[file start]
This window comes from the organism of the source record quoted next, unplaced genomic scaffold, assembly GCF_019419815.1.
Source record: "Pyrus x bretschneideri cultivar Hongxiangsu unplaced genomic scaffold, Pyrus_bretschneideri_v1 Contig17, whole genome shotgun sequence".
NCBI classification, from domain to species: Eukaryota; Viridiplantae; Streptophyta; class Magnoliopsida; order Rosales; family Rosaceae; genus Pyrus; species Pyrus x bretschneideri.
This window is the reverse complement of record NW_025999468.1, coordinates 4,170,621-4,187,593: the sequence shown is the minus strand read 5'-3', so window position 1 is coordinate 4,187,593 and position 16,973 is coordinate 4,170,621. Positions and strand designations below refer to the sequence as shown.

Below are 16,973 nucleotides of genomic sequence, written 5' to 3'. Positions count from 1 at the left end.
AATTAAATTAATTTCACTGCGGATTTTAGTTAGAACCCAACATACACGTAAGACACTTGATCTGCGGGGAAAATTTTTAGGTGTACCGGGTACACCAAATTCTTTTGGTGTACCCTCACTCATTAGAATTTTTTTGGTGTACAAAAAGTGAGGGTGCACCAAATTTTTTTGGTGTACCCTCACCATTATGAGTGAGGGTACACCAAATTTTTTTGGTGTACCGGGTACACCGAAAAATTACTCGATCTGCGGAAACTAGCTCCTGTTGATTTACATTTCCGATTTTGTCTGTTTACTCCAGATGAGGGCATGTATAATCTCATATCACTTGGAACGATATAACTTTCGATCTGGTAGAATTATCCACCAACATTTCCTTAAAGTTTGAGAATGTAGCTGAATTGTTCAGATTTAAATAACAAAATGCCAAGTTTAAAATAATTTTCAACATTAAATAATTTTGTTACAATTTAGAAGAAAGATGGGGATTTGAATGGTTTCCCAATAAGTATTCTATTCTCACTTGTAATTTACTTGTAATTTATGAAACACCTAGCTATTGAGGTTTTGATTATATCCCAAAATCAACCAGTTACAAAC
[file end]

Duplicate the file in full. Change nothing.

This window comes from the organism of the source record quoted next, unplaced genomic scaffold, assembly GCF_019419815.1.
Source record: "Pyrus x bretschneideri cultivar Hongxiangsu unplaced genomic scaffold, Pyrus_bretschneideri_v1 Contig17, whole genome shotgun sequence".
NCBI classification, from domain to species: Eukaryota; Viridiplantae; Streptophyta; class Magnoliopsida; order Rosales; family Rosaceae; genus Pyrus; species Pyrus x bretschneideri.
This window is the reverse complement of record NW_025999468.1, coordinates 4,170,621-4,187,593: the sequence shown is the minus strand read 5'-3', so window position 1 is coordinate 4,187,593 and position 16,973 is coordinate 4,170,621. Positions and strand designations below refer to the sequence as shown.

Below are 16,973 nucleotides of genomic sequence, written 5' to 3'. Positions count from 1 at the left end.
AATTAAATTAATTTCACTGCGGATTTTAGTTAGAACCCAACATACACGTAAGACACTTGATCTGCGGGGAAAATTTTTAGGTGTACCGGGTACACCAAATTCTTTTGGTGTACCCTCACTCATTAGAATTTTTTTGGTGTACAAAAAGTGAGGGTGCACCAAATTTTTTTGGTGTACCCTCACCATTATGAGTGAGGGTACACCAAATTTTTTTGGTGTACCGGGTACACCGAAAAATTACTCGATCTGCGGAAACTAGCTCCTGTTGATTTACATTTCCGATTTTGTCTGTTTACTCCAGATGAGGGCATGTATAATCTCATATCACTTGGAACGATATAACTTTCGATCTGGTAGAATTATCCACCAACATTTCCTTAAAGTTTGAGAATGTAGCTGAATTGTTCAGATTTAAATAACAAAATGCCAAGTTTAAAATAATTTTCAACATTAAATAATTTTGTTACAATTTAGAAGAAAGATGGGGATTTGAATGGTTTCCCAATAAGTATTCTATTCTCACTTGTAATTTACTTGTAATTTATGAAACACCTAGCTATTGAGGTTTTGATTATATCCCAAAATCAACCAGTTACAAAC